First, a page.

Objectives: To explore the utility of using LENA with children with ASD in preschools by: a) examining LENA data, which includes child vocalizations, adult word counts, and child-adult conversational turns; and b) assessing relationships between these variables and standardized assessments of language, cognition, and autism severity.
Methods: Twenty-one children with ASD, ages 3 to 5, enrolled in self-contained classrooms from a Southeastern school district participated in this study. Fifteen of the 21 children were in five classrooms which followed the TEACCH approach; 6 were in two “business as usual” (BAU) classrooms, which used an eclectic approach. All children met ASD diagnostic criteria and had an educational or clinical diagnosis of ASD or DD. Children wore the LENA device one day for an average of 2 hours, 40 minutes. LENA data were converted to rates (frequency/minute), since language samples varied in length.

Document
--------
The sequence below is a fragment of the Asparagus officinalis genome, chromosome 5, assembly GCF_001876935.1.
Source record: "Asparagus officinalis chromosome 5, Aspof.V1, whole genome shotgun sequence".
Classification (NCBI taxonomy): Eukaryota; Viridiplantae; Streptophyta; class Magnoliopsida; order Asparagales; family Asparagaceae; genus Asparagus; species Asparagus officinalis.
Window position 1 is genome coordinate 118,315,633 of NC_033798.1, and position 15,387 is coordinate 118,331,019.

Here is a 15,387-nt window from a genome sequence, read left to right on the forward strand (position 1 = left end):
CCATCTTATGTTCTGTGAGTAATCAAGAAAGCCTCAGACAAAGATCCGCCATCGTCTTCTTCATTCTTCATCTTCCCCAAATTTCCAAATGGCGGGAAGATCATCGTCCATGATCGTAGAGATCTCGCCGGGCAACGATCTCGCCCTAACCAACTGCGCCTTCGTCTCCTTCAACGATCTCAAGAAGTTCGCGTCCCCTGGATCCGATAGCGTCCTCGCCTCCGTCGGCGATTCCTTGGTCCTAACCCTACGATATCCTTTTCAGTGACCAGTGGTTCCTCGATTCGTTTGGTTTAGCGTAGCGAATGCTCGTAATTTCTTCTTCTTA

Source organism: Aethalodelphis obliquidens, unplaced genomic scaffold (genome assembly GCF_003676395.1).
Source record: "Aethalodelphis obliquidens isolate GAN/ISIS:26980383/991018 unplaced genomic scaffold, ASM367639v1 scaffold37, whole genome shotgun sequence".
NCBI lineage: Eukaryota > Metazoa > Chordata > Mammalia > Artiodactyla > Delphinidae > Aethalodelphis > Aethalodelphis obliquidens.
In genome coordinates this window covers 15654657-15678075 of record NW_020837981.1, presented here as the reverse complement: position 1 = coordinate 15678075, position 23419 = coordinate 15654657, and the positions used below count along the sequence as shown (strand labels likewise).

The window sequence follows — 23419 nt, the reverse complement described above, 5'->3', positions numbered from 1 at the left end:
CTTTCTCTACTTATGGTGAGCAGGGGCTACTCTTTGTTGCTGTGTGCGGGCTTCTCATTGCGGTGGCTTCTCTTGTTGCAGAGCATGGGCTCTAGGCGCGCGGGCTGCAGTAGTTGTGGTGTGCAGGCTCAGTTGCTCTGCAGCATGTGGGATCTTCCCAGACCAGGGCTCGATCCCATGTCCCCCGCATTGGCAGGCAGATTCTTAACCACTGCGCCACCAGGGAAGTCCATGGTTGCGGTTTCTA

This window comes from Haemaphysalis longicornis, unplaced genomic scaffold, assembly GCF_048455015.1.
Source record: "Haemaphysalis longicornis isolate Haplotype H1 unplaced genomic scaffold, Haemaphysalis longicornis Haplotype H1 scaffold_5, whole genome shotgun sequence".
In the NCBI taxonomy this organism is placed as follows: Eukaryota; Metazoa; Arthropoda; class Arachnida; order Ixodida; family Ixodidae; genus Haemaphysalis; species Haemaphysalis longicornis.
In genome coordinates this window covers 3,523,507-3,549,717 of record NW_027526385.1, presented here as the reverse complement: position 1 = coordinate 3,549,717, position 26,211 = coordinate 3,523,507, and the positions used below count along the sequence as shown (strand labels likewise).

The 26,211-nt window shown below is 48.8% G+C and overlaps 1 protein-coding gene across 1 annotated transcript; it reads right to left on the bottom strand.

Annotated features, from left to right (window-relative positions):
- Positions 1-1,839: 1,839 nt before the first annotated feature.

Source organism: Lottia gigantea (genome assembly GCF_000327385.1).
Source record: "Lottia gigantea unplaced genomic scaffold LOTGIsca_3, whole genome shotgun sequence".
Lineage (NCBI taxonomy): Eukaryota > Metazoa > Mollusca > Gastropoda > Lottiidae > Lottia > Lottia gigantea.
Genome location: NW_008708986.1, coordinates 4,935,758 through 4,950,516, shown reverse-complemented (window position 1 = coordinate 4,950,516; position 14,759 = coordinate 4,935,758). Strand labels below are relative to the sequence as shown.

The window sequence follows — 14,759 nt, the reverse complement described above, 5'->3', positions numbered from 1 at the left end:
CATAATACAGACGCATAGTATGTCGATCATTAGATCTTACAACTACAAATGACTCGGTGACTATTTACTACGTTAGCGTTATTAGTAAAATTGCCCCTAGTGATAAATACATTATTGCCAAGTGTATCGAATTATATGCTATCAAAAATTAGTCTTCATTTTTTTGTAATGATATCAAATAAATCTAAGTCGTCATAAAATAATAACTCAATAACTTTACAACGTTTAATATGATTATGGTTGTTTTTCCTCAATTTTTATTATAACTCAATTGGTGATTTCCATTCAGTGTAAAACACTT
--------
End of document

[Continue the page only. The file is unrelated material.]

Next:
Results: Descriptive language data for 21 children include rates of child vocalizations (CV) (M=3.2, SD=1.6) and child-adult conversational turns (CT) (M=1.0, SD=.5). Adult word counts (AWC) averaged 28.8 words per minute (SD=11.9). Language age-equivalents on the PLS-4 were significantly correlated with LENA variables: CV (r=.45), AWC (r=.44), and CT (r=.52). Mullen Visual Receptive scores were significantly correlated with AWC (r=.45). No significant correlations were found between LENA measures and CARS scores. Data will be analyzed for 17 additional children.
Conclusions: This study has produced three compelling findings. First, LENA language data indicate low rates of child vocalizations and conversational turns for children with ASD at the beginning of the school year. Second, the three LENA variables were correlated with a standardized measure of language development (PLS-4), demonstrating that standardized and naturalistic language data collection methods captured similar information. Finally, there was a correlation between children’s cognitive abilities and adult word counts, which provides support for the transactional nature of teacher-child interactions (Yoder & McDuffie, 2006). Overall, LENA appears to be a feasible tool for research and clinical use in the classroom. Some of the inherent challenges of using LENA in classroom settings also will be shared.